UK - Institutional investors are more concerned that defined contribution (DC) plans will provide an inadequate income for retirement than the possibility that pension buyouts will shrink the investment industry, research by Watson Wyatt has revealed.
The results of the consultant's 2020 Vision Survey showed respondents felt inadequate retirement incomes is more of a concern than the effect of poor economic and market conditions or the possibility that increasing national protectionism would limit global portfolio flows.
In its survey, Watson Wyatt outlined 10 "undesirable" scenarios that could take place in the pensions market within the next 10 years, however the top three results showed respondents - including asset managers, institutional investors, intermediaries and investment bankers - were less concerned about issues such as "excessive remuneration" than the asset allocation in DC plans.
Paul Trickett, European head of investment consulting at Watson Wyatt, pointed out the pensions industry's attention has remained largely focused on defined benefit (DB) schemes, 'even though global assets invested in DC schemes are likely to exceed those in DB plans within the next five to six years".
As a result of this trend towards DC schemes, the survey revealed 21% of respondents believed inadequate DC retirement income was a top three concern in the next 10-20 years, while 19% chose excessive 'short-termism' for fear it would cause poor capital allocations and cost increases, and around 12% ranked increased regulation and increased complexity as a top concern.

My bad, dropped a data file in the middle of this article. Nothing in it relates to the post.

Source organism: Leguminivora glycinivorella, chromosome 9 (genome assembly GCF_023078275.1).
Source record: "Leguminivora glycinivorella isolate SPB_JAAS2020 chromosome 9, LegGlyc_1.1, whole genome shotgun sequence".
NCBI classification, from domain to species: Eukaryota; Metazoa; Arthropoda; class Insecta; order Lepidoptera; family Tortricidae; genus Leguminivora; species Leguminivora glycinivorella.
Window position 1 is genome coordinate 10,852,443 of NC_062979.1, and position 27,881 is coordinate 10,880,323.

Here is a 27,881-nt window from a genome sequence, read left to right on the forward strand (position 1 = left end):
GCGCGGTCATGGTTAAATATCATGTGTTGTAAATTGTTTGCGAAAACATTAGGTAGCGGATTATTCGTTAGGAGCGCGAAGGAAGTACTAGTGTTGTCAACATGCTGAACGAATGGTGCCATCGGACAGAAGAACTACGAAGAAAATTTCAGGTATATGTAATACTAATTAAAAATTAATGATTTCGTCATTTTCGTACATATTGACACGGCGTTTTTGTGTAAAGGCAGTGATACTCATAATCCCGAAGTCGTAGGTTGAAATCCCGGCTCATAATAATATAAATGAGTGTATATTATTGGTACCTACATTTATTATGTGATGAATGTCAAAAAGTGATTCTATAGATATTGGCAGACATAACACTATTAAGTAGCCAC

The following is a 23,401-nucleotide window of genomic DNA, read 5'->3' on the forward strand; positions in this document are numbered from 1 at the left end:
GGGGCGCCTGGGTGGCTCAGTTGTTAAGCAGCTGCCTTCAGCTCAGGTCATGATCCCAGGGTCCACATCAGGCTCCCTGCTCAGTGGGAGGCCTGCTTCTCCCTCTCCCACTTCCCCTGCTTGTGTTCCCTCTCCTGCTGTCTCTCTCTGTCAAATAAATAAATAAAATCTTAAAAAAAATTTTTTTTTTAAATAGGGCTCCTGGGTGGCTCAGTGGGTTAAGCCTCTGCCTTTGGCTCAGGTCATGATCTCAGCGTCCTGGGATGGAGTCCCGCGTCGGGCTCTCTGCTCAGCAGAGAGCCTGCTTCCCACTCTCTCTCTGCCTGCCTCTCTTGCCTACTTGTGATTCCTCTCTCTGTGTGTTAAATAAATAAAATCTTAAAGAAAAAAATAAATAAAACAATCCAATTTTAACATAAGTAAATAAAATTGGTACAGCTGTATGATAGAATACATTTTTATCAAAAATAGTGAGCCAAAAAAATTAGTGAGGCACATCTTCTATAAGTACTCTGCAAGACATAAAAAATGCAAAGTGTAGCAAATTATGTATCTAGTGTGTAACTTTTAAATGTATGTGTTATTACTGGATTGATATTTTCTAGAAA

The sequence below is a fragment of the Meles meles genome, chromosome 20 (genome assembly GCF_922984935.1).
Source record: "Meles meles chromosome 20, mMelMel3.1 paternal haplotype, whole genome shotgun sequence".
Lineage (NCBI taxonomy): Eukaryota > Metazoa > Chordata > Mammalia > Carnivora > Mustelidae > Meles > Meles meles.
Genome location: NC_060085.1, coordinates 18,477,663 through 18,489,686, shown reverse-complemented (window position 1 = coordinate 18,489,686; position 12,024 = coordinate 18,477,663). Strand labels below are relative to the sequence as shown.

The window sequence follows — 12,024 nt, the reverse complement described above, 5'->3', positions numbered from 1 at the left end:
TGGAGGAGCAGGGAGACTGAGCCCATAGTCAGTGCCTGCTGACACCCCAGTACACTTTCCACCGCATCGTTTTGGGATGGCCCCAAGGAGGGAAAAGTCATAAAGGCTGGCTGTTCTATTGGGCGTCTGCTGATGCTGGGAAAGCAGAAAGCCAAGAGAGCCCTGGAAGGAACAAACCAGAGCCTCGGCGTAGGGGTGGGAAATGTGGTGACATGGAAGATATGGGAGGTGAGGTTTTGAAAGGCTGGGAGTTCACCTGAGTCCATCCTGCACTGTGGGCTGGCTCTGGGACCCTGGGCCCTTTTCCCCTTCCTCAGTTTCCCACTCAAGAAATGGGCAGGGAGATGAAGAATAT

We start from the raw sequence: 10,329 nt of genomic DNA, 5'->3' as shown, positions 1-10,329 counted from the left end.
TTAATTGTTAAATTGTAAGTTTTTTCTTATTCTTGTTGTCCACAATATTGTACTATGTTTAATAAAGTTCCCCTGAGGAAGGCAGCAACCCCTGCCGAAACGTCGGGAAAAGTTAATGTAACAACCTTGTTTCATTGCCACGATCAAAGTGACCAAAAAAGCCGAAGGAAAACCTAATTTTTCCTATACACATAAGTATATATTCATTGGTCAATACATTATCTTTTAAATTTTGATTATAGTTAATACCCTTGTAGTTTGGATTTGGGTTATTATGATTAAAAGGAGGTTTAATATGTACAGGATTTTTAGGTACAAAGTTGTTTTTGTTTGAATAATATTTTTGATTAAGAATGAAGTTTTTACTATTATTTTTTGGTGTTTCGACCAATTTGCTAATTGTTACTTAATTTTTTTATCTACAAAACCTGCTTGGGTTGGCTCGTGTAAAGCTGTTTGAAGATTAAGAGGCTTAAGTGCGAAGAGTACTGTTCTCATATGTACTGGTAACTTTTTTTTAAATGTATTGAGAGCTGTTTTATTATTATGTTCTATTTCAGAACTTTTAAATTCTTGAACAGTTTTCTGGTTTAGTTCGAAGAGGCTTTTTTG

Findings meanwhile revealed the 500 respondents - of which two-thirds were based in Europe - are least concerned about a shrinking investment industry because of a successful buyout market - which was chosen as an option by around 2% - while the possibility of a series of scandals hitting investor confidence was only a concern to around 9%.
Despite these concerns relating to DC schemes Watson Wyatt claimed there are now more "sophisticated investment approaches" for individuals to use when allocating their assets, although it said it challenged providers to "innovate more to provide a new generation of cost-effective DC plans".
The consultancy firm argued there is a need for solutions which appear simple, but which are underpinned by a sophisticated investment rationale rather than just providing a large choice of funds, particularly in relation to default arrangements.
Trickett said: "DC investment portfolios have become more diversified than in past years, largely by using open architecture arrangements and members would have felt the benefit during recent market turbulence."
That said, Trickett claimed apathy around pensions is driving employers to take a bigger role in financial education, as the majority of active workers in the UK are now in DC plans and employers are realising the "benefits of a workforce that is well-informed about pensions".
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